The increasing demand on restricted budgets has led to reports emerging of additional costs being passed onto people receiving care; in addition in some areas new assessments are being delayed or postponed as councils struggle to meet growing demand alongside loss of providers, workforce pressures (through outstanding vacancies and/or sickness absence). Further research by Carers UK has revealed the estimated level of unpaid care provided in the lockdown amounts to £135 billion (equivalent to £193 billion a year).


This evidence reinforces the argument that the current system, and levels of funding for long term care, is broken. Whilst more funding is clearly required, continuing without more fundamental reform is unsustainable. Future reform requires a shift to provide effective intervention earlier on, into services that prevent escalating needs, and that sustain people’s ability to maintain their own capacity to care (and safely supporting unpaid carers). This requires a broader systems approach to integrate health and care with wider community services and particularly housing. 


Decent well-adapted homes, and specialist and supported housing for older and disabled people, including people with learning disabilities, have not only demonstrated savings for both health and social care partners, but in the current crisis, housing providers have also sustained people’s wellbeing and provided additional support either directly and/or through supporting connections to community and voluntary services.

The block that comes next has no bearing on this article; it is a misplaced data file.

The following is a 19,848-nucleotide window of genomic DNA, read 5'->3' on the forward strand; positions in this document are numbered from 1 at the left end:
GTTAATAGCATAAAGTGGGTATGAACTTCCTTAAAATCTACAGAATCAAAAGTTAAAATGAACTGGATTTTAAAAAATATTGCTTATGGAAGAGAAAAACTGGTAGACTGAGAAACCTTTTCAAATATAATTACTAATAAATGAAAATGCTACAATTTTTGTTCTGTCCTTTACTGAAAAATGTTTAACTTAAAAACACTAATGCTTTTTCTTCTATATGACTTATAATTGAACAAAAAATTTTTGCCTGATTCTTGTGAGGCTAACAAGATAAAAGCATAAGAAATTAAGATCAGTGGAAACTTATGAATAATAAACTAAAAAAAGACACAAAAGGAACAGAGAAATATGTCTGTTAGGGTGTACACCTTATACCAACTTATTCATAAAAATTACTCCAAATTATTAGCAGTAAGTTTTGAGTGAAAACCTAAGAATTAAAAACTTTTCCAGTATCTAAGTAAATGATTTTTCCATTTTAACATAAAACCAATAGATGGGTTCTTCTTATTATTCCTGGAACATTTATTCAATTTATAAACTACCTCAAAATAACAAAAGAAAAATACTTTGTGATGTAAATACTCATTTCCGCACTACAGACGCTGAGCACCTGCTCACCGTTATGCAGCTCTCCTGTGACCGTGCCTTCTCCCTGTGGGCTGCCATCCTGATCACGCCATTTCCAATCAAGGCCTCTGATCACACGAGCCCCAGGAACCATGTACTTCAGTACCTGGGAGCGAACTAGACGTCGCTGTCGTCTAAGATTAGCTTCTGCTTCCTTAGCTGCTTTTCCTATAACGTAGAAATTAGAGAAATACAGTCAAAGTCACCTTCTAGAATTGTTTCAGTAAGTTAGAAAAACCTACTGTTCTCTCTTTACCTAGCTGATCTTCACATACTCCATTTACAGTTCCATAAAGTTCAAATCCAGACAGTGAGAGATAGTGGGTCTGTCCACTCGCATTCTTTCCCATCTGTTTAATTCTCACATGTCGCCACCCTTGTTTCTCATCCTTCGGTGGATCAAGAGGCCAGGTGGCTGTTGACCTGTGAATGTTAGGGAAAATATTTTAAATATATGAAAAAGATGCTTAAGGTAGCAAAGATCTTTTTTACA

Specialist schemes have also seen fewer incidences of COVID-19 infections and deaths in comparison to rates within care homes.  Demand for retirement housing/housing with care may increase in the light of concerns people will have about residential or more institutional forms of care. 


The benefits of decent housing and the savings for public services, notably health and social care through preventative services and effective rehabilitation in housing schemes, are becoming more widely evidenced and understood for example:














Reforming social care within a place-based strategic approach

Housing (local planning and housing authorities, and housing providers) need to be partners with local authorities and health bodies to develop and shape strategies to support the health and wellbeing of local communities, and shape the priorities for jointly developing and funding local services including:



(Ensuring that community and housing based solutions are connected into the wider approach to caring is also necessary to address issues such as access to appropriate PPE, something which was initially difficult echoing problems experienced across the care sector more widely.)












About CIH


The Chartered Institute of Housing (CIH) is the independent voice for housing and the home of professional standards. Our goal is simple – to provide housing professionals and their organisations with the advice, support and knowledge they need to be brilliant. CIH is a registered charity and not-for-profit organisation. This means that the money we make is put back into the organisation and funds the activities we carry out to support the housing sector. We have a diverse membership of people who work in both the public and private sectors, in 20 countries on five continents across the world.


Further information is available at: www.cih.org



April 2021